IN the wake of the recent near-miss tragedy on the Essequibo River recently, I feel compelled to speak out about another near- miss disaster, one that could have been much, much worse and which occurred on December 12, 2016, several miles from Bartica, up the Essequibo River.
A boatload of us was returning from a day trip to the Essequibo Islands (Fort Island, Sloth Island, Etc etc), a package that was offered by Dagron Tours based in Georgetown. We left the last location (Kyke Over Al) after 4:30 pm and started to make our way back to Parika when just about 15 minutes into the trip, it was discovered that the boat started to tilt on the rear as it was taking in water. The passengers became so afraid, terrified was the word. There we were in open seas, it was practically getting dark, river traffic was coming to a halt for the day and the boat (a fibre-glass boat) was taking in water rapidly and it was beginning to show signs that it would sink as it was leaning backwards.
The captain signalled other nearby passing boats, who either did not understand our plight or they were just selfish to not show concern as to what was going on. I became terrified. I saw death before me as the water started to fill the boat from the back. It was in a very peculiar position now in the water, we slowed down. Passengers started to panic as those who were seated in the rear started to use receptacles to bail water out the boat. The pump that was also supposed to help pump the excess water out the flooding boat was not working properly. It was of little help.
Finally, a passing Parika- bound speedboat pulled up alongside us but a lady and her baby were the only ones they could have carried across. They eventually made off to Parika with the hope they would get help for us. I was so scared. It was now getting near six o’ clock, the place was getting dark and there we were, stranded in the middle of nowhere. Where was the army patrol when you need one, I asked myself.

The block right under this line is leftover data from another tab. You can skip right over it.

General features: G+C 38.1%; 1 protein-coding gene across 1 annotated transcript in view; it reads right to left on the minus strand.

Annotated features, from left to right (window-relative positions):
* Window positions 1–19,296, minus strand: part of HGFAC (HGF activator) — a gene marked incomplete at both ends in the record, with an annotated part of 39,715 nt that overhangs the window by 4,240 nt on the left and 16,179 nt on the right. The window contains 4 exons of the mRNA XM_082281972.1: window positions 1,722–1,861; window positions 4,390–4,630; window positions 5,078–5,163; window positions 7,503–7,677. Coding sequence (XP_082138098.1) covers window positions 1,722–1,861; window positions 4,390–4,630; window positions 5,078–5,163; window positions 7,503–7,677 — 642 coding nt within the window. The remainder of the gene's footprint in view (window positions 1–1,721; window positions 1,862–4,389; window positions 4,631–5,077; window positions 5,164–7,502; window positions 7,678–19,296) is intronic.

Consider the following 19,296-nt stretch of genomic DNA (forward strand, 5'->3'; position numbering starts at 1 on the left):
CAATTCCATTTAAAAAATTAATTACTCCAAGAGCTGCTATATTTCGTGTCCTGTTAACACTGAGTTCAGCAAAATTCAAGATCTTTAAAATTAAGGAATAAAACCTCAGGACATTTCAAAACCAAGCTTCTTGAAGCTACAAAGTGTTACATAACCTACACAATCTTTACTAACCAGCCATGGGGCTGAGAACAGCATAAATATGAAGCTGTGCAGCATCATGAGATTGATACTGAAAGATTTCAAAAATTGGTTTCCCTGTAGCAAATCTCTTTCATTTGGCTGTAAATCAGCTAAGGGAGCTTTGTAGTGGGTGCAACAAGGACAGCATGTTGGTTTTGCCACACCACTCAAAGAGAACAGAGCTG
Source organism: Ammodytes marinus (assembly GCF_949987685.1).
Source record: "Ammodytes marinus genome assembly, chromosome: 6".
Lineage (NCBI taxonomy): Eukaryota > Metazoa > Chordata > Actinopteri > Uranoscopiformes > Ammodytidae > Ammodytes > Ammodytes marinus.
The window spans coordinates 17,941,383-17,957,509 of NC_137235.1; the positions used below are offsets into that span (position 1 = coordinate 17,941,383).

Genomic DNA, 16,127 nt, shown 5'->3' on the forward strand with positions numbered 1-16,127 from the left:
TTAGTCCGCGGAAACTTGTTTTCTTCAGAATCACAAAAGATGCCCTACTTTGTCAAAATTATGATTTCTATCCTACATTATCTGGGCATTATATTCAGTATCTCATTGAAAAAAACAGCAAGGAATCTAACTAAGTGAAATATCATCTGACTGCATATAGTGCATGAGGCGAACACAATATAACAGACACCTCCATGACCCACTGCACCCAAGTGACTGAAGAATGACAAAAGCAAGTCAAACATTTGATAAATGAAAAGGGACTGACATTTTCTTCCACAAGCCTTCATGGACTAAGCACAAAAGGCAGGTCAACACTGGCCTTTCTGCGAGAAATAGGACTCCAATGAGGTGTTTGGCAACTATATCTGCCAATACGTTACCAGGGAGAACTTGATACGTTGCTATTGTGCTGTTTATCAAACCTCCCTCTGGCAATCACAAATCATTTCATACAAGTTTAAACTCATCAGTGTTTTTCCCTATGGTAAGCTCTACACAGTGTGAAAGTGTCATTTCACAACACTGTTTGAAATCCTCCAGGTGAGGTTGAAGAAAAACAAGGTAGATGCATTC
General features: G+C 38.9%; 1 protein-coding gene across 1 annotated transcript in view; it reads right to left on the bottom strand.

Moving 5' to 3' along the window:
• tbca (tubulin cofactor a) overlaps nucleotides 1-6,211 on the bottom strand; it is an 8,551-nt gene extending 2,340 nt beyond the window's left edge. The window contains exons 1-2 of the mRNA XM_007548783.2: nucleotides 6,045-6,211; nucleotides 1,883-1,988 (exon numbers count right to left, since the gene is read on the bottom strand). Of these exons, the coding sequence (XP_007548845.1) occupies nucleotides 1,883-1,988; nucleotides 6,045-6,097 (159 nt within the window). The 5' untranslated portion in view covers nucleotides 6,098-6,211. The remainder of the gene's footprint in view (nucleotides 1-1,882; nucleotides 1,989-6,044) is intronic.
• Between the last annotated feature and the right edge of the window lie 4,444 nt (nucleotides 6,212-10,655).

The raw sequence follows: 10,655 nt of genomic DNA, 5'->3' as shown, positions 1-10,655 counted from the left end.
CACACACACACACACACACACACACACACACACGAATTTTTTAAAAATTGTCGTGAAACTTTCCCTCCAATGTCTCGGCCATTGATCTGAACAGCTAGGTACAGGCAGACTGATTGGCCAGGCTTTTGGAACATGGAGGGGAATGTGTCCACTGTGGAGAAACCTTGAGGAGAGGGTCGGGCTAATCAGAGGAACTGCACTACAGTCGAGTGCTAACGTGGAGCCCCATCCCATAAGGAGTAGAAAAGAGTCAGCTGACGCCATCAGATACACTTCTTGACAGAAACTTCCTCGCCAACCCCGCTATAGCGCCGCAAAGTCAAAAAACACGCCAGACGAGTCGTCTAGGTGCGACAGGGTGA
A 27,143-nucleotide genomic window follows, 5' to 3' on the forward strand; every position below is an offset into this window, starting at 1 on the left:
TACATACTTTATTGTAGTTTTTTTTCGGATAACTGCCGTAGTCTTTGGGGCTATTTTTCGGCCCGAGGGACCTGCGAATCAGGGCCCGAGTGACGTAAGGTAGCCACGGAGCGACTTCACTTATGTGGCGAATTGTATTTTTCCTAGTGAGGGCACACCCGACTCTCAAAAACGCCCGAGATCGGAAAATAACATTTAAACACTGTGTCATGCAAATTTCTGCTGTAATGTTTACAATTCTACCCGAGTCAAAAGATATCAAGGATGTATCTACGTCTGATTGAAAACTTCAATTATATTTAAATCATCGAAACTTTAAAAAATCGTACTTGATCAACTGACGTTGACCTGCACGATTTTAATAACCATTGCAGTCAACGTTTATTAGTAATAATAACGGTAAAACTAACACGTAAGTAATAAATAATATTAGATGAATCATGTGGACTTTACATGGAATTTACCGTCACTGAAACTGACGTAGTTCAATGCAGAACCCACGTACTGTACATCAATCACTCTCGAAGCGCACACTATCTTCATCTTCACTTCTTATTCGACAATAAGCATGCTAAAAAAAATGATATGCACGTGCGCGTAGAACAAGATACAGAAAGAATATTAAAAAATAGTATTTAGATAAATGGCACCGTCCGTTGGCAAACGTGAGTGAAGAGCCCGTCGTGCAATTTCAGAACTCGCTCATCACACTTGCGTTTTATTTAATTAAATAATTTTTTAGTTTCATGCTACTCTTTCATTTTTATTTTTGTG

The captain made the boat drift slowly to the bushy shore, but we needed a landing. We were not seeing any. Meanwhile, more boats were passing and did not seem to care a bit as to what was happening to us (maybe they were oblivious to our plight). The boat was nearly filled with water in the back when we found a landing and got out. Some people there were very kind to us as we waited for the trip-planner to leave with their (the people’s) boat to go get help a few landings away. It was pitch dark now as we waited, and waited ,and waited. I was supposed to have been on my way home to Berbice by now. The planner was not returning with help. Phone signals were poor to non-existent. The people whose landing we pulled up on were serving coffee and drinks, but all I could think about was getting out of there and safely back to land.
Oh, we were hearing that boat owners back at Parika expressed reluctance to come down the river so late for us. Can you imagine this selfishness? We were in danger, stranded and that was the attitude, finally, more than an hour and a half later, help came and we were ferried to Parika, we arrived after 9pm in moonlight.
It was a near- death experience I would never like to experience again and have not spoken out until now, but I no longer can hold my peace, since something needs to be done to improve the standards of this operation along this river. The company refunded some cash to many passengers after this horrible incident. One of these days some group might not be so lucky. The government must intervene to ensure the safety of passengers who travel along this river on a daily basis. Patrols need to be done by the army. Help points should be established along this lonely stretch of river from Parika to Bartica. That could have been a disaster, whereby over 15 persons would have died. I am thankful I came out alive. How many more stories like these happen on these rivers, but are never heard of or told?